Continuous improvement is a fundamental part of any security standard or security management system, so during my career I have had the opportunity to implement, manage or audit different approaches to implement it.

As in the last years I’ve also been exposed to agile development methodologies, I have equally had the opportunity to see close up how continuous improvement can be managed by using the retrospective ritual as part of the scrum ceremonies.

A scrum retrospective is basically a meeting where all the team considers about how the last sprint was, identifying what went well and what didn’t go well. The goal is to come away with a proposal of how to modify the process that everybody on the team agrees with and is committed to for the upcoming sprint.

Sounds simple and it is. And it is this simplicity that surprised me when I realized how powerful and efficient this continuous improvement tool is: by investing 30 minutes on a bi-weekly meeting I saw tangible improvements and results on the morale and the efficiency of the team as well as the process the team was using.

From my point of view, the main advantages of using retrospectives are:

  • Doesn’t require a big investment; 30-60 minutes at the end of each iteration is enough.
  • Being a bottom-up approach has the extra advantage that helps to motivate the team since it’s empowers decision making and is self-organized.
  • The changes are tried on short cycles – if a proposed change does not work, it’s easy and quick to revert to the previous situation

Essentially, the scrum retrospective was created to improve development efficiency and scrum team motivation, so it’s true that it only works well with small teams, less than 8-10 members. However, I’m fully convinced this tool is also applicable to other fields within the security sector to improve the efficiency of any work team and improve security management processes.

We can imagine, for example, security consultants, penetration testers, MSSP or security integration teams using this retrospective approach to drive improvement on the processes used to manage their services or projects as well as being a tool to improve the communication and the motivation of those teams’ members.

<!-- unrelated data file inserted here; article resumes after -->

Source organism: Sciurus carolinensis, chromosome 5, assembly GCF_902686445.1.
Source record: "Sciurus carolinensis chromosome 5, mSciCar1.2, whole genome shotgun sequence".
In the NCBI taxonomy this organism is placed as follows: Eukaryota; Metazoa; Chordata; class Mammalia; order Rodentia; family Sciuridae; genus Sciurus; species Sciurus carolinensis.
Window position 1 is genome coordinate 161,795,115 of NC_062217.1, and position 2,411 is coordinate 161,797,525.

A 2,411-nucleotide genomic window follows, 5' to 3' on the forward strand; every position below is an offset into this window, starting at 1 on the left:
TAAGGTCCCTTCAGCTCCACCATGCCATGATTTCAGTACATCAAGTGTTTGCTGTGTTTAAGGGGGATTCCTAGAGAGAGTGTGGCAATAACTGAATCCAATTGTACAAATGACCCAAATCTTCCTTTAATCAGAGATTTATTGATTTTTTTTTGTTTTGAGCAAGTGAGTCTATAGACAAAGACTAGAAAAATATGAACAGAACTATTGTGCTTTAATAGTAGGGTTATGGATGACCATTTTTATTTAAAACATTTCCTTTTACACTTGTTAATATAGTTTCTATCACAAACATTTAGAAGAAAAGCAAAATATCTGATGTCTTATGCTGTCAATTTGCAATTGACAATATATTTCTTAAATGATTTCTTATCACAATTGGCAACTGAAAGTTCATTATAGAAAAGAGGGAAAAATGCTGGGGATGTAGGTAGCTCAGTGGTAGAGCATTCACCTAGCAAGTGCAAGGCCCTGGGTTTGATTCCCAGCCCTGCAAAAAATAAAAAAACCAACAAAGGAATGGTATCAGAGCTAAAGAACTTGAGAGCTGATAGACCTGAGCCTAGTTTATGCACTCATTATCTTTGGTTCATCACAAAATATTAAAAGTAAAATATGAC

It can be a really useful tool as well for a corporate security team by using retrospective as a way to improve the efficiency of the internal security teams. It also helps identify aspects that didn’t work well in the last cycle and find initiatives to improve those aspects in the near future. In order to do this, security professionals could use retrospectives on top of the post-mortem analysis on security incidents to get a wider perspective on, for example, the security incidents that happened during the last cycle (week, month, year…). The two key questions to be asked on those security retrospectives could be:

  • What went well on my security processes during the last iteration? What security incidents have been effectively detected, contained, eradicated or recovered? What are the security controls that helped us to be successful there?
  • What went wrong on my security processes during the last iteration? What security incidents were detected too late or were not properly contained, eradicated or recovered?

By analyzing the answers to these two main questions, the security team will better placed to select which initiatives should be accorded high priority and implemented during the next cycle – improving system efficiency being the basis for implementing a continuous improvement policy that provides tangible results.

In conclusion, it’s true that retrospectives can’t completely replace other traditional approaches for continuous improvement. But I’m convinced that it’s a really effective tool to be applied to a very wide range of situations so it should be always part of the toolbox of any team, service or project manager, not only in the development sphere but also in the security one.

Kudelski Security Team